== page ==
Dissecting the genetics of nausea symptoms and their relationship with related traits.
Approved Research ID: 75072
Approval date: May 24th 2022
Nausea is a commonly encountered symptom with a broad list of possible causes including migraine, pregnancy loss, diseases of gastrointestinal tract (gastroesophageal reflux disease, peptic ulcer disease), blood glucose levels, alcohol consumption, heart attack, hepatic failure, motion sickness, meningitis, chemotherapy. The underlying mechanisms involved in nausea are complex and encompass psychological states, the central nervous system, autonomic nervous system, gastric dysrhythmias, and the endocrine system. For example, symptoms of nausea and vomiting, experienced by ~70% of pregnant women, usually occur in the first trimester of pregnancy, and are related to risk of pregnancy loss /miscarriage, maternal morbidity and adverse birth outcomes. The pathogenesis of nausea and related conditions is multifactorial, the genetics being the least studied. Identification of the predisposing new gene(s) may help in determining the cause (risk factors) of this poorly understood condition and to facilitate development of novel therapeutics and more individualized health interventions.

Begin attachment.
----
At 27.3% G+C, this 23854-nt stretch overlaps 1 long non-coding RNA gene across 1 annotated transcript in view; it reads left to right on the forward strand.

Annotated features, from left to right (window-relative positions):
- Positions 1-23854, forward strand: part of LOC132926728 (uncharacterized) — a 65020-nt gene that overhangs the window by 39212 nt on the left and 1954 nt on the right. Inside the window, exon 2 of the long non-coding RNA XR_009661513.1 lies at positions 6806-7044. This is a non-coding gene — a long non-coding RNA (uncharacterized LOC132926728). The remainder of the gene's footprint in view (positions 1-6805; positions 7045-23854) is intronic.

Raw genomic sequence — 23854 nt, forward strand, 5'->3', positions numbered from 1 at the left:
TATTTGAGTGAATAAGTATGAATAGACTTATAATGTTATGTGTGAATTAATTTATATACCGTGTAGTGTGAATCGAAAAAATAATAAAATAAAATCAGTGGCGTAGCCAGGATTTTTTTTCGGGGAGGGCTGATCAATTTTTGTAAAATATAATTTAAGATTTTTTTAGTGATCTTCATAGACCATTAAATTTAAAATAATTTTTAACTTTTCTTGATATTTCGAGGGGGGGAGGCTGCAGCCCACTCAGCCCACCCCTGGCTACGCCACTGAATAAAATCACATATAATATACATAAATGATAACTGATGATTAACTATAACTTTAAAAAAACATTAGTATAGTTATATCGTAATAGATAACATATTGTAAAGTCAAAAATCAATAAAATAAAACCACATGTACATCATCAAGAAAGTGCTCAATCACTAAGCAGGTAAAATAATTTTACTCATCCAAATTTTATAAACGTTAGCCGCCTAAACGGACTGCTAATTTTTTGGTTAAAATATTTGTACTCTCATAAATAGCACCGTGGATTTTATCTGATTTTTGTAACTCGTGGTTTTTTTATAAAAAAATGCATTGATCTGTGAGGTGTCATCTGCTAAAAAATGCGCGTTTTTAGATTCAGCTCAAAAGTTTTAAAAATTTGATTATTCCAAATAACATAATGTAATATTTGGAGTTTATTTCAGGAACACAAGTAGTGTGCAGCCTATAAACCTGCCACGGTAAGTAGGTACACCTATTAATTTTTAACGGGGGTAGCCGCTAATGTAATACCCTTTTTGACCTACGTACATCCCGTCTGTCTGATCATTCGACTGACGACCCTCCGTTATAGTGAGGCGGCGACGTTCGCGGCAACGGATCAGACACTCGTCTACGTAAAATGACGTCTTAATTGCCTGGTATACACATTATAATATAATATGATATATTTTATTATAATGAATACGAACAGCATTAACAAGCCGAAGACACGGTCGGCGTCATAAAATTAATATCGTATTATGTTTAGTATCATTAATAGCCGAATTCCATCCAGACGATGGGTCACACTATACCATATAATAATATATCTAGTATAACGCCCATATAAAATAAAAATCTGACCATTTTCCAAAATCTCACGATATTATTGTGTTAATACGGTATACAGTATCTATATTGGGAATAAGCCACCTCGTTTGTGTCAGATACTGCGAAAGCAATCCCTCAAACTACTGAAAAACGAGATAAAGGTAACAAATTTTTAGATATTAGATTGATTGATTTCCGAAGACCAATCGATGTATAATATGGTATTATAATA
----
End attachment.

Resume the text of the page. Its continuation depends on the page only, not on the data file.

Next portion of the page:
We estimate duration of our project 36 months. This project will provide insights into the genetics of nausea symptoms, a phenotype that has been widely neglected before. We will dissect for the first time in a well-powered study the relationship and causality between nausea, other traits, such as miscarriage, where nausea is a symptom and metabolite levels.
The unique methodology, we plan to apply in this project, will enable dissecting, first, the shared genetics between nausea and other conditions and might suggest pleiotropic effects, and second, causality of relationships between phenotypes of our interest. Since nausea is a symptom in multiple traits, such as migraine, postoperative conditions (anaesthesia), risk factor for pregnancy loss, liver failure, heart attack, medications, for example chemotherapy, motion sickness and seasickness, alcohol use, low blood sugar etc., we will dissect such multi-phenotype effects in our analysis. Our findings will be useful not only for basic science, but also for clinical research, since it is important to dissect whether nausea is truly among causes of different conditions. We will also evaluate the role of coding mutations influencing susceptibility to nausea symptoms, which might enlighten additional genes involved in pathophysiology of nausea and this will open new avenues for prevention of this condition and ways for development of innovative medicines.